Application of an empirically-derived polytropic index for the solar wind to a solar wind shock propagation model
Totten, Tracy Lynn
Freeman, John W., Jr.
Doctor of Philosophy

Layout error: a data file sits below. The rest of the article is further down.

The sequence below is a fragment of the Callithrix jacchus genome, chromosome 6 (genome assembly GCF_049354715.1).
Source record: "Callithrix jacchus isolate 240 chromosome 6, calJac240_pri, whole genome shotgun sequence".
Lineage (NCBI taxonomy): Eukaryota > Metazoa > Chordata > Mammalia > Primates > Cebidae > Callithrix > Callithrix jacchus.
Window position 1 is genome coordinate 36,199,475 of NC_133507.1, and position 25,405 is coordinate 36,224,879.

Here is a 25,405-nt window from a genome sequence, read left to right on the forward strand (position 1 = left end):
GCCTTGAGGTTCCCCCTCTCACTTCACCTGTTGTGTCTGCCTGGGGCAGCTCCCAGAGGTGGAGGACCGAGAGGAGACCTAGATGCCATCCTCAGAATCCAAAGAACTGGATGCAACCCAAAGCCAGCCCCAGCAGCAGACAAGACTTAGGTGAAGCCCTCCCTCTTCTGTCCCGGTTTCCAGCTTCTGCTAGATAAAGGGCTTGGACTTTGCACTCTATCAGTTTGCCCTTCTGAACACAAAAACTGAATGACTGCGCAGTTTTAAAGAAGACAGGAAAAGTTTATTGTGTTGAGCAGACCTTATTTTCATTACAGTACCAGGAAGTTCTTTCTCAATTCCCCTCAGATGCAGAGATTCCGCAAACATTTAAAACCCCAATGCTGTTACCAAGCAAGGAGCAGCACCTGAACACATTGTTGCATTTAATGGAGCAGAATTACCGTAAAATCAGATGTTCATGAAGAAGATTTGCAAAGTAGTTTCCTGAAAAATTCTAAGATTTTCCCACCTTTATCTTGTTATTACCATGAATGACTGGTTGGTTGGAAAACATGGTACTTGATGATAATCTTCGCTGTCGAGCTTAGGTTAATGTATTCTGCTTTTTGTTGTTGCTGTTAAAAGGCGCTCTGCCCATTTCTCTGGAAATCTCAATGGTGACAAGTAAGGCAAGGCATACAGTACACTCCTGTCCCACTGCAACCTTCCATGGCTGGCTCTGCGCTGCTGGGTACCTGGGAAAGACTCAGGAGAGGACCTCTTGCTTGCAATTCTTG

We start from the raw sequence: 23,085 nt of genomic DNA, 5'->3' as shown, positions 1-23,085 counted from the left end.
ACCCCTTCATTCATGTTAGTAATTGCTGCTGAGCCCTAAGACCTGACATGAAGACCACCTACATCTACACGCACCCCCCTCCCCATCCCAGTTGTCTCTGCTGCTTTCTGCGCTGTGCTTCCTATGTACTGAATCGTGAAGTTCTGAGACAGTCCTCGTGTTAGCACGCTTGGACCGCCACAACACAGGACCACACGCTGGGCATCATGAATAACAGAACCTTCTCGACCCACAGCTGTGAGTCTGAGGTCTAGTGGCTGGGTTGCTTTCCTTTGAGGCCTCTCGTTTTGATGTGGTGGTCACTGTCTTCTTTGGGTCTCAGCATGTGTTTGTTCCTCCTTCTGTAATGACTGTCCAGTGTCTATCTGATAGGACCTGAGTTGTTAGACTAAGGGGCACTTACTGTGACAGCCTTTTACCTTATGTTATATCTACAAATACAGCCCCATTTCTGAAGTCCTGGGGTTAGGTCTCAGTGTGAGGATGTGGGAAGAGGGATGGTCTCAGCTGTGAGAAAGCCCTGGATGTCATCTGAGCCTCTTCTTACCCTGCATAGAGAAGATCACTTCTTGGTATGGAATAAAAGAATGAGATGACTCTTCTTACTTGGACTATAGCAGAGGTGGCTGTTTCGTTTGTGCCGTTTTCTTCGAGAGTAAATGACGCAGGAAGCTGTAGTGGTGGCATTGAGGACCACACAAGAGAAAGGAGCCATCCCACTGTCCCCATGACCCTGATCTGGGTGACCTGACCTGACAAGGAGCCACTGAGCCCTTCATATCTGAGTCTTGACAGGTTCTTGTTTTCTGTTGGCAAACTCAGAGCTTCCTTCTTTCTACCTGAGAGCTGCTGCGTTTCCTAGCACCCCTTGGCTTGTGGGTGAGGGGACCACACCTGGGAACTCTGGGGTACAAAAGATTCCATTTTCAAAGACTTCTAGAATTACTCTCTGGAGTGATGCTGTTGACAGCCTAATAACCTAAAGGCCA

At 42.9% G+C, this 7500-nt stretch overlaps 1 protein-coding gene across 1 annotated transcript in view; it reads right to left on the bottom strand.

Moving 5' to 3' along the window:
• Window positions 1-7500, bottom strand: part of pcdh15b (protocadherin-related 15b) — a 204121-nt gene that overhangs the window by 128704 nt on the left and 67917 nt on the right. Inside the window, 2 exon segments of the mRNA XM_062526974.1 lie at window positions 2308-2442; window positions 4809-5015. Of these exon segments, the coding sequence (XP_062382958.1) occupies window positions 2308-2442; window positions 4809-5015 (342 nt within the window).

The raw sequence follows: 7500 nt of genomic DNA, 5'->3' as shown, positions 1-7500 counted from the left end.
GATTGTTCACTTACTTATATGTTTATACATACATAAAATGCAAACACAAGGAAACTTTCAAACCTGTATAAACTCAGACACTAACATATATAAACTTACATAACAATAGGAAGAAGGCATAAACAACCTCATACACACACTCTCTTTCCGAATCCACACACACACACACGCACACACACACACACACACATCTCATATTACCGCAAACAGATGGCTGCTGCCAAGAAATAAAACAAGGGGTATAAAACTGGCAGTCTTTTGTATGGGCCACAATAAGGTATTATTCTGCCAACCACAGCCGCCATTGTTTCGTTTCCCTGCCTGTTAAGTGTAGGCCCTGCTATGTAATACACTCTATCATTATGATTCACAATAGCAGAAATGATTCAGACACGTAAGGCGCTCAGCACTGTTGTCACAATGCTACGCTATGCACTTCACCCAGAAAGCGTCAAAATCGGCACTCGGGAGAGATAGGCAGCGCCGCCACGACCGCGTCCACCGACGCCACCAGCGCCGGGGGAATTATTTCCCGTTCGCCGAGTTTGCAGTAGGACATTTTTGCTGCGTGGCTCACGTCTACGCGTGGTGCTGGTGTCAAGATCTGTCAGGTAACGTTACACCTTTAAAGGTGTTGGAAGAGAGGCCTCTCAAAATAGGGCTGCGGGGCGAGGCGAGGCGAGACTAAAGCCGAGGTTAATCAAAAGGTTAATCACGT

Data from the Helios 1 spacecraft have been used to determine an empirical value for the polytropic index for the free-streaming solar wind. Application of this non-adiabatic polytropic index to a two-dimensional solar wind computer model to simulate the effects of thermal heat conduction has been investigated. The current project involves the insertion of this empirically-derived polytropic index into a magnetohydrodynamic model of solar wind propagation. This computer model is used to predict the time for shocks originating at the Sun to travel to Earth. This information is important for the protection of Earth-orbiting satellites. The model is a two and one-half-dimensional numerical code that solves the magnetohydrodynamic equations using the two-step Lax-Wendroff scheme. The shock jump ratios of the plasma parameters are determined using the Rankine-Hugoniot relations. In addition, the shock model requires a representative background solar wind as an initial condition. The original background solar wind is similar to the results obtained by Parker (Astrophysical Journal, 1958) and Weber and Davis (Astrophysical Journal, 1967). Changes to this initial condition are made by applying the non-adiabatic polytropic index to a three-dimensional, steady-state, magnetohydrodynamic model of the solar wind. The adjustments to the steady-state model produce a background solar wind that compares well to Helios 1 data. This new background solar wind is used as the initial condition for the 2D shock model. The shock model is also adjusted to include the effects of heat conduction. Comparison of model results with observational data indicate that these changes produce average transit times that are only 45 minutes late. Before the changes to the 2D shock model and its initial solar wind condition were made, the average prediction time was two hours late. Adjusting the shock model to include the effects of heat conduction but using the original background solar wind produces an average transit time that is less than one hour early. A few specific events are discussed in greater detail.